Southeast-made ferries in New York

A New York ferry service is turning to a Sitka outfit to build its fleet

Posted: Tuesday, May 15, 2001

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When the owners of NY Waterway were in the market for new ferries to serve New York City commuters, they went to Allen Marine in Sitka.

In the past few years, the Southeast Alaska company has supplied five ferries to the New York company and plans to deliver four more. And NY Waterway expects to place an order for another three or four vessels, said President Arthur Imperatore Jr. The NY Waterway ferry fleet now totals 25.

"New York and Alaska don't have that much in common, but one thing we share is an extensive system of waterways and a need to get across quickly and comfortably. And ferries fit the bill," Imperatore said.

NY Waterway is the largest privately operated commuter ferry company in the country, carrying 34,000 passengers on an average weekday, according to Imperatore. The family-run business started in 1986 and now employs 300 people on its ferries and Manhattan shuttle buses.

With limited bridge and tunnel capacity in New York City and a big price tag for new roads, business at NY Waterway is expanding, Imperatore said.

"Water transportation in New York is the fastest growing sector of mass transit," he said. "Ferries have started to fill an important role in the market."

NY Waterway representatives made a trip to Sitka to test Allen Marine's vessels, Imperatore said.


Plying New York waters: A NY Waterway ferry, built in Sitka by Allen Marine, travels the East River near the Brooklyn Bridge and past Manhattan.


"We were impressed with the product. It's a family business like ours," he said.

Many NY Waterway commuters live in New Jersey or New York's Rockland and Westchester counties, although customers also include visitors and business people from Pennsylvania, Delaware and Maryland who drive to New Jersey and take the ferry into Manhattan. Most of the trips are relatively short, between five and 10 minutes. NY Waterway is using Allen Marine's ferries for longer trips between 15 and 30 minutes.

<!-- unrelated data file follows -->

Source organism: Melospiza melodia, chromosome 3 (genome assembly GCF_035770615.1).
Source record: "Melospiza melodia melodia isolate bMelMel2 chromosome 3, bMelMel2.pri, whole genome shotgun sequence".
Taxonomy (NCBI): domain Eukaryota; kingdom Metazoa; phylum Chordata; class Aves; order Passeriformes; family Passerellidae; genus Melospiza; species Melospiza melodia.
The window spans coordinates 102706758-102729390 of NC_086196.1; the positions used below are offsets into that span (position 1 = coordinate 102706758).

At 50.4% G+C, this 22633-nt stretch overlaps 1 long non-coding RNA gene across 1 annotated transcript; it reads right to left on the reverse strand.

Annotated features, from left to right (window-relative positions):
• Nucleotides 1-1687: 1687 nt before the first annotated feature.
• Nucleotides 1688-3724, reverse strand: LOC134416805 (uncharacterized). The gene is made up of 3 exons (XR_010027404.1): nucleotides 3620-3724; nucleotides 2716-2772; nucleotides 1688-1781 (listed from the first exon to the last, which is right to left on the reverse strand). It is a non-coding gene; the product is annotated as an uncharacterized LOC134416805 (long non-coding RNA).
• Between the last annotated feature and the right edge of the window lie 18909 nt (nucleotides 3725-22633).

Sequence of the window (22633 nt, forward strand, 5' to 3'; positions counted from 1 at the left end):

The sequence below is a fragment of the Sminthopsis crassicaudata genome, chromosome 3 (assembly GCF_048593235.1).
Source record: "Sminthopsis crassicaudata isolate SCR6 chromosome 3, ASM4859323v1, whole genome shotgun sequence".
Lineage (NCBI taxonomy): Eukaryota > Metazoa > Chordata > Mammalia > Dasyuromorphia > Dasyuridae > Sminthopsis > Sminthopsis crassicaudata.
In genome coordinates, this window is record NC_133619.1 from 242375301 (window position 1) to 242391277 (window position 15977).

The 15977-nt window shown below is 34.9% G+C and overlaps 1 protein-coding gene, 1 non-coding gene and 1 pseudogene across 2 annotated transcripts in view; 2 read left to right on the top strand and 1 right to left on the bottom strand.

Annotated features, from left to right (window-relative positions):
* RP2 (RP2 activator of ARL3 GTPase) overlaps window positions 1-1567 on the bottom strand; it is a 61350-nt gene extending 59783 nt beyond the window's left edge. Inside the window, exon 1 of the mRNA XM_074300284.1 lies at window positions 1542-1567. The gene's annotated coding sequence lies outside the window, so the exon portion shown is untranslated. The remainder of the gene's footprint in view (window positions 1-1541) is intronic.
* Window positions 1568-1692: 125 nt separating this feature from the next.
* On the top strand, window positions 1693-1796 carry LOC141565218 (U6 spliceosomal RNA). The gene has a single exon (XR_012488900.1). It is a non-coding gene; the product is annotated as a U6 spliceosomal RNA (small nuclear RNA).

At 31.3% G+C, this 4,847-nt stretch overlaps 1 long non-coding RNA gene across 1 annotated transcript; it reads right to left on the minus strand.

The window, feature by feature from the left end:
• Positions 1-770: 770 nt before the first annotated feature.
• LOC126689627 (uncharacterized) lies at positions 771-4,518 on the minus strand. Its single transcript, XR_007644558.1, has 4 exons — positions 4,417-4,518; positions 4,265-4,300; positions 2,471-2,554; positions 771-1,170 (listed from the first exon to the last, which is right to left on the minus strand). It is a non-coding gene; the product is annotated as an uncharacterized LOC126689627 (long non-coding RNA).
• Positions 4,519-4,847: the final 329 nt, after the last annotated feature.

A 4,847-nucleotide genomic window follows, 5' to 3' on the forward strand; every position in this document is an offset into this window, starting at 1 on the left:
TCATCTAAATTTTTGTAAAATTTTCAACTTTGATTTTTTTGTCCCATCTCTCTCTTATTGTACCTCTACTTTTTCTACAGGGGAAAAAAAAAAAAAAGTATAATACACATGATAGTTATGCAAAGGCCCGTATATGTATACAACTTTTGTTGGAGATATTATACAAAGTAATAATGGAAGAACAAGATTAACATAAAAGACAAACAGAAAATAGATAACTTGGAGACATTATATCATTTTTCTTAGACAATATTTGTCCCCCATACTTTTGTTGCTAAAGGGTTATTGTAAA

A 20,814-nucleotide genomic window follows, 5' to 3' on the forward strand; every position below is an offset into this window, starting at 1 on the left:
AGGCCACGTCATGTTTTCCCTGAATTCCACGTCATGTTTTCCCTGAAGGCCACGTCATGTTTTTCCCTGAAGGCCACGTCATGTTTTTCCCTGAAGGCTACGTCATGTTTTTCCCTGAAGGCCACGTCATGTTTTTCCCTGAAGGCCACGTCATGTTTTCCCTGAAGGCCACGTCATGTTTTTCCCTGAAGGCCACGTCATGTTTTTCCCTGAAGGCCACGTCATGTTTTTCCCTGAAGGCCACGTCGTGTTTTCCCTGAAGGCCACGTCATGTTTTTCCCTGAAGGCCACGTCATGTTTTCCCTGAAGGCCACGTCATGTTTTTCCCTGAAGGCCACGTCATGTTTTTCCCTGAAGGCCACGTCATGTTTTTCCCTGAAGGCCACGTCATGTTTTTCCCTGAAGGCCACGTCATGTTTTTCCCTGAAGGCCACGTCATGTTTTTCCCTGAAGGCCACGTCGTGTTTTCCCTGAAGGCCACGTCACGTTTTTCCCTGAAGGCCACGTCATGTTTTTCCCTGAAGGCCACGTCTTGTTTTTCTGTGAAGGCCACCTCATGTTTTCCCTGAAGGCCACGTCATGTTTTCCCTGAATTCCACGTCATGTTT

Allen Marine's 85-foot catamarans now operating in New York carry about 150 passengers and travel at 28 knots. The vessels' hull design throws a low wake, making them desirable for the market, Allen Marine Vice President Tom Scheidt said. They cost about $2 million apiece.

Allen Marine used United Yacht Transport to take the ships through the Panama Canal, sending a crew to Florida to take the vessels up the East Coast, he said.

Allen Marine has about 40 employees in its shipbuilding division and also operates a tour company.

"It says a lot for the workers we have," Scheidt said. "(They're) part of our success for sure."

Allen Marine plans to start work soon on four single-hull 65-foot ferries for East River service on NY Waterway. The vessels will carry about 100 people each and be able to travel at 30 knots. The cost per vessel is about $1 million.

The new vessels will allow NY Waterway to fit into smaller niche markets, Imperatore said.

"We think it is just the right thing for us to grow our business. They're smaller, faster and less expensive," he said.

An additional order for at least three 105-foot, 150 passenger catamarans would serve a new route between Monmouth County, N.J., and Manhattan, according to NY Waterway.

The ferries from Allen Marine now in the NY Waterway fleet are named after famous Italians - Frank Sinatra, Yogi Berra, Fiorella LaGuardia, Christopher Columbus and explorer Giovanni Verazzano. The company also operates the Yankee Clipper to Yankee Stadium and the Shea Express to Shea Stadium and offers Broadway show travel packages.

Joanna Markell can be reached at

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